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The right to access information is an essential element of open government, and should be considered in the framework of ongoing public governance reforms and a transparent and participatory government. The right to access information is an effective lever for inclusive growth. It increases citizens’ trust in their public institutions, as well as their participation in the elaboration of public policies. It also helps to offer public services that meet a society’s needs. Ultimately, the right to access information helps improve public governance, fight corruption, and involve civil society in the development of innovative approaches.

OECD member countries put great importance on developing and respecting the right to information. They have passed extensive legislation in this area. For more than 15 years, the OECD has been working on projects to promote open government and, in collaboration with member countries and partners, on designing and implementing legal, regulatory, and institutional frameworks that favour transparency, stakeholder participation, and access to information.

However, in the MENA region, the right to access information has only developed recently. Although Jordan passed a law on access to information as early as in 2007, it was not until the 2011 revolutions that legislation evolved significantly in Tunisia, Lebanon, and Morocco. The actual implementation of access to information remains nonetheless complicated in MENA region countries.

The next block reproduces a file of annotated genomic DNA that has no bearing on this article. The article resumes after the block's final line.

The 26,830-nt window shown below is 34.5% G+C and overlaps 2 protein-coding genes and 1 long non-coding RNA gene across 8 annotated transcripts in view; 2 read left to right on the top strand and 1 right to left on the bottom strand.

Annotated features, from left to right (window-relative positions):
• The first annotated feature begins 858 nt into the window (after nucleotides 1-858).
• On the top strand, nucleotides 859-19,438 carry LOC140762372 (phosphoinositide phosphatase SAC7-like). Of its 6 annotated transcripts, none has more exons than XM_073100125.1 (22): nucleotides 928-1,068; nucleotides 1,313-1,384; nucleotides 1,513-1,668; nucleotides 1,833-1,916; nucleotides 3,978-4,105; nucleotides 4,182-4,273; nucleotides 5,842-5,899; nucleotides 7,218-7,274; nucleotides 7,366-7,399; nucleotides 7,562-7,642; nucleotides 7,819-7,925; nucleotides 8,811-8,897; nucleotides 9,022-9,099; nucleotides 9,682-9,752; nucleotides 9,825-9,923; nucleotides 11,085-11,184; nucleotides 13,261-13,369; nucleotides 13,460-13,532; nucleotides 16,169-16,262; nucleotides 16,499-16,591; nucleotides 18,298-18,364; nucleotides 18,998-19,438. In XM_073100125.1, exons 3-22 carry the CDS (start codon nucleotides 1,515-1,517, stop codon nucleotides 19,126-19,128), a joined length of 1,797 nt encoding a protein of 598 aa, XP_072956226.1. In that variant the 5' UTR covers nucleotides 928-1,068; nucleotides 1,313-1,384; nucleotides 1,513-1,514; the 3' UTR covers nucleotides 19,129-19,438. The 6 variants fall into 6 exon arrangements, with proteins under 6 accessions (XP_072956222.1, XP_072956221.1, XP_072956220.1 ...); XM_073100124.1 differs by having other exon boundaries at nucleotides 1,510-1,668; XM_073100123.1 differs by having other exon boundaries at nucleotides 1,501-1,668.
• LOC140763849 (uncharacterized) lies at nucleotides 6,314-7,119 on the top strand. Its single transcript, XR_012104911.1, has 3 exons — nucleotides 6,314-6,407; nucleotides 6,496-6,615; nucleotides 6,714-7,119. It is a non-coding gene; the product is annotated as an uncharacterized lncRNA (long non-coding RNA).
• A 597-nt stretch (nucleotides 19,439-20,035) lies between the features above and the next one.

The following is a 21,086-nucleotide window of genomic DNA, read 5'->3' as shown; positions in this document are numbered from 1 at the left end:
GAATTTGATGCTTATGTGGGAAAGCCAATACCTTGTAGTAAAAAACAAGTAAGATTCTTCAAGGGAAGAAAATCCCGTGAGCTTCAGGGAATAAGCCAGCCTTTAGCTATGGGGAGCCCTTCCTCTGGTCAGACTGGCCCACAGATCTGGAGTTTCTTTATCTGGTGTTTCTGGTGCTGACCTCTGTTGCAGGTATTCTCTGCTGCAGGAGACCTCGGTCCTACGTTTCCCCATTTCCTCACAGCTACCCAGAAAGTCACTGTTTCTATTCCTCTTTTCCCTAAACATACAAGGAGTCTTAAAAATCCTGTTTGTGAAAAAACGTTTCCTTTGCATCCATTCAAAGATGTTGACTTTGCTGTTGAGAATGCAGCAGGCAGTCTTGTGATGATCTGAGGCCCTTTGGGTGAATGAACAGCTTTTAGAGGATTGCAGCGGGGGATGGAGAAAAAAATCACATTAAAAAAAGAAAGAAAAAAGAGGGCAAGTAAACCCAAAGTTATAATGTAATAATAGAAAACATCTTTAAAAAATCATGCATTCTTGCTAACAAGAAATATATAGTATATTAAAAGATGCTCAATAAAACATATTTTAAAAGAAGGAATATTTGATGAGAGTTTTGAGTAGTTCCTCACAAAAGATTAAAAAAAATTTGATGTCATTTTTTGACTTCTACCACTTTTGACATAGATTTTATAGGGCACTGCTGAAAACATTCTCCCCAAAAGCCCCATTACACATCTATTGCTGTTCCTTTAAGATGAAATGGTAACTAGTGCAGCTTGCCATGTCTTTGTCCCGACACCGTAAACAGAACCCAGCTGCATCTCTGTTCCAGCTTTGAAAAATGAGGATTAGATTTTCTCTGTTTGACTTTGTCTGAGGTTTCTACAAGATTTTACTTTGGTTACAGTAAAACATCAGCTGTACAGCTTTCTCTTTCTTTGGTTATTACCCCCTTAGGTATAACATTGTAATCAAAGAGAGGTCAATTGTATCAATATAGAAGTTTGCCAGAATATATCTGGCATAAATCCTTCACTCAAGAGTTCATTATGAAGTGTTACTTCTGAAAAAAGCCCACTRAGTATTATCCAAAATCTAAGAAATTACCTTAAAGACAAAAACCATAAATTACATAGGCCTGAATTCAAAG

With the aim of developing and making the right to access information more effective, OECD member countries, and the four aforementioned MENA region countries, have decided to create institutions guaranteeing the right to access information (IGAI). These institutions play a decisive role in the individual and collective promotion, application, and development of this right.

It is in this context that the OECD Secretariat became specifically interested in IGAIs and elaborated this report as part of the MENA-OECD Governance Programme and the OECD Open Government Project. Both initiatives have supported MENA countries since 2012 in their development and implementation of public policies that favour transparency, stakeholder participation, and accountability, in consultation with citizens and civil society.

This report examines in particular the role of IGAIs in the proactive disclosure of information and in hearing appeals of refusals to communicate information. The first part addresses IGAIs in OECD member countries based on specific examples, while the second part assesses their situation in Jordan, Tunisia, Lebanon, and Morocco.

This study forms part of the work conducted by the OECD’s Public Governance Committee to increase transparency and accountability for inclusive growth. It is based on the OECD Recommendation on Open Government, which defines a set of criteria to help countries design and implement open government programmes that re-establish the trust of their citizens in public policy and strengthen inclusive growth.

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